However, Sons of Confederate Veterans spokesperson Lee Millar told the commission the picture that Strickland painted about Memphis’ consensus to remove the statue is not accurate. Thousands of Memphians say leave history alone, he said.

One of those Memphians is history teacher Elizabeth Adams, who told the commission that everyone is not in agreement with the mayor and city council.

“If you don’t know your history, you are doomed to repeat it,” Adams said. “Next they’ll want to remove the crosses from our churches.”

Steven Stout, an attorney with the Tennessee Department of Environment and Conservation, advised the commission not to vote on the waiver until after the new THC rule-making process is completed and becomes effective, which could take until February.

“It would be a poor decision to not vote until the rules are adopted,” Stout said.

He added it is “practically impossible” to take a vote and provide reasoning for the vote without referencing the rules. This could present legal challenges in the future. He says his counsel is aimed to make the commission “less vulnerable.”

But, after nearly two hours of hearing comments and discussion, commissioner Keith Norman of Memphis made a motion to vote on the waiver, which was seconded by Beverly Robertson, also of Memphis. Norman and Robertson are two of three African Americans on the commission.

Confederate flag joins Forrest on Haslam unapproved list

Gov. Bill Haslam has formally asked the Tennessee Historical Commission to approve a Memphis City County request to remove a statute of Confederate Gen. Nathan Bedford Forrest from a city park. This follows his request last week to the State Capitol Commission that a bust of Forrest be removed from the state capitol building.

Further, The Tennessean reports, he is informally questioning whether the state should stop issuing specialty vehicle license plates for the Sons of Confederate Veterans that have an image of the Confederate battle flag.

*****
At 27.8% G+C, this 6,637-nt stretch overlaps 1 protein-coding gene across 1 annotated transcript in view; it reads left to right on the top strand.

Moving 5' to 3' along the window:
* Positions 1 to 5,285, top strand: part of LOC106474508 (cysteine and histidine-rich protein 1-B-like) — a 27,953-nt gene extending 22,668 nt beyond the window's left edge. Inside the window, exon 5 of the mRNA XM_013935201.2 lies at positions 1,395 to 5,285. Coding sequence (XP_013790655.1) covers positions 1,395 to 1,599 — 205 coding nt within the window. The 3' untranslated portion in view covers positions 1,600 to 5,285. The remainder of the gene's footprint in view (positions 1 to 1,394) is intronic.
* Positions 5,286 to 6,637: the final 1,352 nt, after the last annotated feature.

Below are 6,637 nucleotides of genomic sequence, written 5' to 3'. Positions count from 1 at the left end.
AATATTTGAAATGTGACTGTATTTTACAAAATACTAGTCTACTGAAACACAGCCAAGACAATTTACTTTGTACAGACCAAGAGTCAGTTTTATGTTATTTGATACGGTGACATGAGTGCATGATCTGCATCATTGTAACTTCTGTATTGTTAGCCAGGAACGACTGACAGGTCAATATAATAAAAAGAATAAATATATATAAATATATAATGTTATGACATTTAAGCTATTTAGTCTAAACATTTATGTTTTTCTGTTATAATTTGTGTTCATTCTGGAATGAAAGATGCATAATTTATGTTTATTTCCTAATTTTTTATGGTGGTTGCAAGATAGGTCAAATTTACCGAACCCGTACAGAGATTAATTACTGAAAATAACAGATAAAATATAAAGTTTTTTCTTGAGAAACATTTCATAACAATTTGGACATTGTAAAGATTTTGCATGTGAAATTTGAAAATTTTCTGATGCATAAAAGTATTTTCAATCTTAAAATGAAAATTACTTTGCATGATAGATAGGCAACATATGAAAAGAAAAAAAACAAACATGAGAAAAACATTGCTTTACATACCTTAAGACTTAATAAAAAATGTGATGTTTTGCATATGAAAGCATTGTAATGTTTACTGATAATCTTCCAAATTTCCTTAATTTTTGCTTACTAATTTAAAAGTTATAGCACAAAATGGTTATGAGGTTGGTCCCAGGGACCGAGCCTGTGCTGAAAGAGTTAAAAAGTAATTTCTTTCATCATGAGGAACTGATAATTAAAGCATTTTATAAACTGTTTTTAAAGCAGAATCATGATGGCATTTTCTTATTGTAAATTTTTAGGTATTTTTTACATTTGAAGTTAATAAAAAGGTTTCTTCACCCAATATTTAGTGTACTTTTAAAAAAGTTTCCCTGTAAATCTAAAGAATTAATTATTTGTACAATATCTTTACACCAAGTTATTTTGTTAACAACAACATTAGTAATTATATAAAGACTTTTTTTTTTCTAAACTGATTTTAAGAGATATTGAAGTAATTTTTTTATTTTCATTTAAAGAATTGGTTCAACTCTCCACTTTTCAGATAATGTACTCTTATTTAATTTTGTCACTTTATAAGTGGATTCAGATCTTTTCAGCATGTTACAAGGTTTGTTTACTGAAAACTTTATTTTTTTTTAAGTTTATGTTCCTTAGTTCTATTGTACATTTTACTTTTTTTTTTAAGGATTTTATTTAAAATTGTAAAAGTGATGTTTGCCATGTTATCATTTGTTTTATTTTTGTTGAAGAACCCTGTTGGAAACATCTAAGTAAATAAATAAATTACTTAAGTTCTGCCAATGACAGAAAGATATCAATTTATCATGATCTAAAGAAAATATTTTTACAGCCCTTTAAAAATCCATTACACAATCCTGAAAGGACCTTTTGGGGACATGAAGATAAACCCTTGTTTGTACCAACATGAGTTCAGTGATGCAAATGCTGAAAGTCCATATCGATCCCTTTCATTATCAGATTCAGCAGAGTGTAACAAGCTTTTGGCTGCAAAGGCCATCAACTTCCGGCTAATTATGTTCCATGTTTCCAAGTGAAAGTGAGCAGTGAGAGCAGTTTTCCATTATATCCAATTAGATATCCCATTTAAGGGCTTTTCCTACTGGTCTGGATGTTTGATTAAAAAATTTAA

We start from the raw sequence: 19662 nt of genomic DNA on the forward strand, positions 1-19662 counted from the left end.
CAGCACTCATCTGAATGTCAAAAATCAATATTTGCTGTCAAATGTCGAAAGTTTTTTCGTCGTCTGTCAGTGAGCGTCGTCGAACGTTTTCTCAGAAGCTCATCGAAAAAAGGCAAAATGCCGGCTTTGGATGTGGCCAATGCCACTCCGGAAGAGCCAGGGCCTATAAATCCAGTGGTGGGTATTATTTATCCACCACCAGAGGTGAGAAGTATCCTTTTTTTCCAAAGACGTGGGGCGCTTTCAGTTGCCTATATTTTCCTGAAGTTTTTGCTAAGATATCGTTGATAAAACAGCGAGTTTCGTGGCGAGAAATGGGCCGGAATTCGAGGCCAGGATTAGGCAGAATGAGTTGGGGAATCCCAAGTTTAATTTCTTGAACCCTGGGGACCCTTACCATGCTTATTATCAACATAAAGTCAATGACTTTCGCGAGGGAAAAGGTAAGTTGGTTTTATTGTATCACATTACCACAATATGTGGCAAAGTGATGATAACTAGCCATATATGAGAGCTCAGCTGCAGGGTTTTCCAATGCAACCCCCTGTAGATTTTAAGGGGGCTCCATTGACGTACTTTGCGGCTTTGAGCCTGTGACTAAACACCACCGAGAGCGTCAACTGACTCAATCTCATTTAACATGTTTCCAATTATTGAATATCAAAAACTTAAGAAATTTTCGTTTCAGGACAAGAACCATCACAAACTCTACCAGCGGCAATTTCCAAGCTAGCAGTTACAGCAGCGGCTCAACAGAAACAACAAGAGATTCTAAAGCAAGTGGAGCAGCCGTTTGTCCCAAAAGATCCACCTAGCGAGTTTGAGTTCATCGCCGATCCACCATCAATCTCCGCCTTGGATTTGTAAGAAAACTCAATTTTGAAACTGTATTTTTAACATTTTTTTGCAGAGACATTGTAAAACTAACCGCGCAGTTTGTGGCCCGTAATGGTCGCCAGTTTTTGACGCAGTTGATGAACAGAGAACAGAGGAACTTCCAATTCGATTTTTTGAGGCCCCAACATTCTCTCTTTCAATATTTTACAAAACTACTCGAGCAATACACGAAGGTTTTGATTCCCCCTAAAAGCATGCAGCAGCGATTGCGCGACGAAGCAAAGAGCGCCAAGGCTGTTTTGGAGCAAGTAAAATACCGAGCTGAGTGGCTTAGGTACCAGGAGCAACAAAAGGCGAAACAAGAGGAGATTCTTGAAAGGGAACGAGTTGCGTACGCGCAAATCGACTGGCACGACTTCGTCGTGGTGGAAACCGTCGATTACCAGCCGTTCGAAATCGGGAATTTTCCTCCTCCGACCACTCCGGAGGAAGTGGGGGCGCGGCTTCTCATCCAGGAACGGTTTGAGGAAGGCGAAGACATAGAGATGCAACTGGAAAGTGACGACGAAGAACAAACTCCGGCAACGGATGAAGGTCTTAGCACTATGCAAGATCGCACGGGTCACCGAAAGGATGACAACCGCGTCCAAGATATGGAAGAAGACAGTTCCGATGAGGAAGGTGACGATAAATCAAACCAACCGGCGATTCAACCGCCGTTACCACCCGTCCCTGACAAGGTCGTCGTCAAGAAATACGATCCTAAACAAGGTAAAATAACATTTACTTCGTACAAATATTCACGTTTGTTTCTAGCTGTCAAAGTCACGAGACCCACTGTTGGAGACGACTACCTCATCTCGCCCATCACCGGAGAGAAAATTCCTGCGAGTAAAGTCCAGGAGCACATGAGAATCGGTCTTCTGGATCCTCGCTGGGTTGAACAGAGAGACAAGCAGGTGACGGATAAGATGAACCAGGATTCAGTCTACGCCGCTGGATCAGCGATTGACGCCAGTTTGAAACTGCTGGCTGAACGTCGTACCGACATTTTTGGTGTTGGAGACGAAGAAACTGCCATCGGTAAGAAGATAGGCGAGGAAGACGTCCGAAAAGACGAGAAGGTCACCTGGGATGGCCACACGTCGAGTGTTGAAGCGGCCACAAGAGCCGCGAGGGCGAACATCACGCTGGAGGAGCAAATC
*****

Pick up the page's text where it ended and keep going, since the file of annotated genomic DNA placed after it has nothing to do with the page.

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State Board of Education gives final OK to new social studies standards

News release from State Board of Education

NASHVILLE – Today, the State Board of Education voted unanimously on final reading to approve new, Tennessee-specific academic standards for social studies.

The new Tennessee Academic Standards for Social Studies will be implemented in classrooms in the 2019-20 school year. This multi-year, comprehensive review involved teams of Tennessee educators, subject matter experts, higher education faculty, state history and geography organizations, and multiple public comment opportunities, ensuring that all Tennesseans had a voice throughout the process.

“These new social studies standards provide a strong foundation for our students, due in part to incredible participation from educators and Tennesseans across the state in the review process,” said Dr. Sara Morrison, executive director of the State Board of Education. “Standards point the way for high-quality instruction in the classroom, which is our ultimate goal.”

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Widow of former legislator fights parole of drunken driver who caused his death

The widow of a former state legislator and restaurant owner is leading a petition drive asking the state Board of Paroles to reject the release of the drunken driver convicted of vehicular homicide in her husband’s death, reports the Kingsport Times-News.